Istanbul, or former Constantinople, is a vibrant and modern city sitting between Europe and Asia. As well as the geographical location, its history is also divided into two big pieces: Roman and Byzantine Empires (330 – 1453) and Ottoman Empire (1453 – 1922). I decided to dedicate an article to each part of its history, and below you’ll learn about Constantinople’s landmarks!
Hagia Sophia is undoubtedly the main landmark of Istanbul. It was built as an enormous Christian church, and it took almost two centuries, from 360 to 537 AD, to get its modern look because of the fire events: what we see today is the third church built on this site. For almost a thousand years it remained the largest cathedral not only on Constantinople but in the world – it was called Magna Ecclesia, or the Great Church!
Upon the Ottoman conquest, it was converted to a mosque – this fate touched the majority of Christian religious buildings. In 1935 it became a museum and just a few years ago it was decided by the government to convert it back to a mosque. The interior reflects the complex history of the building: the huge medallions with Islamic inscriptions are placed near the Byzantine mosaics and six-winged angels.
Usually the queue at the entrance is quite huge (this happens because of the security control taking place). If you’re visiting with a tour or private licensed guide, you can skip part of the queue. We however went to Hagia Sophia in the evening when there was literally almost no one, compared to the daytime, and had the opportunity to explore it quietly. The only downside of visiting in the evening was darkened stained glass (but luckily I saw them during my previous visit to Turkiye in the daylight).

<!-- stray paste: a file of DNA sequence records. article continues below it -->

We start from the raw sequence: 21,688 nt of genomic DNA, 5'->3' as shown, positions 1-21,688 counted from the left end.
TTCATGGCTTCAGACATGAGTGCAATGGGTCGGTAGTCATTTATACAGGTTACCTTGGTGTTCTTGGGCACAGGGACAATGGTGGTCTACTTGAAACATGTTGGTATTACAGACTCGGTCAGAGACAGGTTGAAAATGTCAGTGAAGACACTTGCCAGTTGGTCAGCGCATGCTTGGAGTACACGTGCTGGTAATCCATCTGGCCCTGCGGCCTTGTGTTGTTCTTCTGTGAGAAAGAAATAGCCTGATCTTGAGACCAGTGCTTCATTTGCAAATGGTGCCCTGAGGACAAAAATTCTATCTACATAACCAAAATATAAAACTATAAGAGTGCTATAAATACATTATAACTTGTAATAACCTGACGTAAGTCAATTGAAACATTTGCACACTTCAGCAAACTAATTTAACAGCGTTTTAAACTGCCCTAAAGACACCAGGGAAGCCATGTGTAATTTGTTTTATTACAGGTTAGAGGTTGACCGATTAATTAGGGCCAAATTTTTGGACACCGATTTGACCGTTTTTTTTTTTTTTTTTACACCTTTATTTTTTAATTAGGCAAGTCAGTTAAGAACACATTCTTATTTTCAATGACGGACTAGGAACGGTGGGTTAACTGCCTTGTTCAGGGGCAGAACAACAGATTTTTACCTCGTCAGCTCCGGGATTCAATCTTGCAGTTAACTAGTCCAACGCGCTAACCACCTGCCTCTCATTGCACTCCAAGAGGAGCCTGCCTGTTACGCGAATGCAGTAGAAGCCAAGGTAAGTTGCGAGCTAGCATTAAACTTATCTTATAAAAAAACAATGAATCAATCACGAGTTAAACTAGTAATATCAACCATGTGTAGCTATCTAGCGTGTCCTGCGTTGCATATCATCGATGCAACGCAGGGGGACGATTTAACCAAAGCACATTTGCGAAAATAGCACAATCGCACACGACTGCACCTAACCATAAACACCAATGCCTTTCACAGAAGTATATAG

Basilica Cistern, or Yerebatan Sarnıcı, is one of the best sites of the Byzantine empire you can visit in Istanbul – especially considering that it has just been opened after five year of massive restorative works and this is the largest cistern of Istanbul.
Overall, it looks very impressive: 336 columns reflected in water stretched over almost 140 metres, with changing mood lights. It was one of the cisterns out of the Constantinople underground water system built by Emperor Justinian I in 532 AD, and it’s famous for housing two Medusa heads serving as pillar bases and now there are multiple modern installations as well.
Hagia Irene is easy to miss if you’re visiting Topkapi palace, but this is a real gem of the Byzantine period opened for the general public on every day basis only in 2014! It’s dedicated to the Holy Peace, not to Saint Irene. The main feature of Hagia Irene is that it has never been converted to a mosque in contrast to so many other christian churches. It was initially constructed in the first half of the 4th century, then destroyed by fire and rebuilt in the 6th century under the rule of Justinian I and renovated after the earthquake in the 8th century.
During the Ottoman period Hagia Irene happened to be in the first courtyard of the palace and was used as the armoury, and its original structure has been very well preserved. There are still some mosaics left like the big black cross, beautiful spolia and a few unnamed tombs (some even think that it might be a tomb of Emperor Constantin but this is not not an official point of view).
Little Hagia Sofia Mosque
What we now know as the Little Hagia Sofia Mosque (Küçük Ayasofya Camii), was once the Constantinople Church of Saints Sergius and Bacchus built around the 530s during the rule of Emperor Justinian and was converted into a mosque in the beginning of the 16th century.
It’s still one of the most important buildings of the early Byzantine empire, and now it’s a gorgeous and quiet mosque with blue tiles and blueish carpet protected by UNESCO. You can have tea in a cafe nearby (the staff is super nice there!) and adore the countless cats running around.